I participated in a personal health record (PHR) workshop yesterday hosted by the Center for Democracy & Technology (CDT). CDT’s goal was to gain input from a wide array of stakeholders (an impressive collection of about 40 health care leaders with different types of expertise in PHRs) to help inform CDT’s recommendations to federal agencies — HHS and the Federal Trade Commission (FTC) — and try to build some degree of consensus among key stakeholders.
[NOTE: All comments at the meeting were not for attribution, but I confirmed with the organizers that there was no problem in sharing my own impressions following up from the meeting.]
There’s no doubt that current federal statutes and regulation (and there are potentially many that apply to PHRs) create considerable uncertainty regarding how to balance promotion of consumer engagement with concerns over privacy and security. Existing regulations from HIPAA, the Electronic Communications Privacy Act, and others coupled with the new provision from the American Recovery & Reinvesment Act (ARRA) — not to mention the complexity of layering state laws on top of that — provide a lot of work for privacy attorneys. But with all the different (potentially) applicable federal and state laws/regulation, there is very little practical guidance on what has to go into privacy policies. PHR implementers can find some guidance from FTC consent decrees, which can represent an expansion of the law.
That lack of clear legal guidance clearly has not helped get consumers engaged in using PHRs to manage their health. Estimates on nationwide PHR usage typically fall in the single digits (in terms of percentage of the US population).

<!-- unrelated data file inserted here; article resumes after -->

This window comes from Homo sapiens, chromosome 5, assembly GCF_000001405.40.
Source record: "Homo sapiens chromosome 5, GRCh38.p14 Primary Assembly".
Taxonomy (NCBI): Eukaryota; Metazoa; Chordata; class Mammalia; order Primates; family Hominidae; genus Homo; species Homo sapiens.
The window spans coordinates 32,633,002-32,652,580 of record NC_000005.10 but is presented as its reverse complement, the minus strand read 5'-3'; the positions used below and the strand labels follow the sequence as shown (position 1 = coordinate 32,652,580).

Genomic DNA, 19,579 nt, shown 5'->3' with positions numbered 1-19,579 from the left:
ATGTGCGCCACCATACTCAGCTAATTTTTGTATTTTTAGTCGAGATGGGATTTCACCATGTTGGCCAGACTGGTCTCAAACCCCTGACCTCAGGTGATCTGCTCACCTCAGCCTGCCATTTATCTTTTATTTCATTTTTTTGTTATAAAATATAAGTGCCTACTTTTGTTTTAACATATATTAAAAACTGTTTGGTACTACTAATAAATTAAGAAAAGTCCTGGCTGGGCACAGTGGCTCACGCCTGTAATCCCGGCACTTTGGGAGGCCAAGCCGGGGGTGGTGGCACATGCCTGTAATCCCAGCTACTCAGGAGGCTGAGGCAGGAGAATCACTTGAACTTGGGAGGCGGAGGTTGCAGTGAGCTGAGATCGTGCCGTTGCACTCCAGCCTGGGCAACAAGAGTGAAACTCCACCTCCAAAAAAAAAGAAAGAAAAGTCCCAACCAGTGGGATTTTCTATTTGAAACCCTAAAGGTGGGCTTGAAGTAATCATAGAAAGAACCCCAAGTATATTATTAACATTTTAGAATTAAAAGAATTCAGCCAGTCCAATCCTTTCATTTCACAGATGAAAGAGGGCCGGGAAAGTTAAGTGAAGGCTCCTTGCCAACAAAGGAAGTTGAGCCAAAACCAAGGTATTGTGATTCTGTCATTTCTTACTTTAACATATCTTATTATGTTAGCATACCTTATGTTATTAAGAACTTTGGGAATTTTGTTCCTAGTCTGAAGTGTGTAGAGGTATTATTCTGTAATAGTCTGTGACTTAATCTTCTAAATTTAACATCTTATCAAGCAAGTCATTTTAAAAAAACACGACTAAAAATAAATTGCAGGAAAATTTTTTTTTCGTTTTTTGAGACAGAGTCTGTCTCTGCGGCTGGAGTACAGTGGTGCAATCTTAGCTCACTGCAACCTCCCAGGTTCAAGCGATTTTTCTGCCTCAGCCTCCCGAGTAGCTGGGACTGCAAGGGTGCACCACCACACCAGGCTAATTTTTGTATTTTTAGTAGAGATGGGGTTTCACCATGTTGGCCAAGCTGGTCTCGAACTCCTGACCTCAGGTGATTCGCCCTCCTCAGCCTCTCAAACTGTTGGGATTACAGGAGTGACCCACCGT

Controversy over the estimates prompted me to share the fact that I’m likely registered to use multiple PHRs (I don’t even know, but probably 4 or 5), but I’m not actually using any of them because my experience has not proven any of them to provide any value to me in managing my health. The only PHR I use is for Molly Seidman — my golden retriever — because my vet (Friendship Hospital for Animals) offers a simple pet portal free of charge that includes messaging with the clinic, health reminders, medication management tools. In fact, during the meeting yesterday (literally less than an hour after I made this comment), some helpful information therapy (Ix) arrived in my email inbox that linked relevant educational information about Molly to the pet portal.
[Why, oh why, does the $2.5 trillion US health care system not offer the humans in my family as good care as my golden retriever gets? Not that she’s not deserving, but…]
What’s clear to me, however, is that — despite the challenges created by the patchwork of laws and regulations — consumer engagement in PHRs suffers when we focus too much attention on the legal issues surrounding privacy and security.
There’s no doubt that we need to deal with privacy and security concerns up front, but as long as the conversation focuses on data, it’s all about people’s fears. It’s not about value. Consumers don’t intrinsically care about data.
In contrast, consumers do care about tools that make it easier for them to accomplish specific health tasks for themselves and the people they love. If PHR certification, for example, continues to focus exclusively on privacy, security and interoperability rather than including attention to functionality, consumers have no reason to get into the PHR game.
Members of Kaiser Permanente or Group Health Cooperative and patients at Palo Alto Medical Foundation are using PHRs at rates probably 10 times the level of the general population. There are a lot of reasons for that, but one of the big ones is that those people have been provided with an opportunity to manage their health effectively through portals that connect them not only to their personal health data, but to Ix and related tools that help them manage their families’ health.
Joshua Seidman is the president of of the Center for Information Therapy
that aims to provide the timely prescription and availability of
evidence-based health information to meet individuals’ specific needs
and support sound decision making.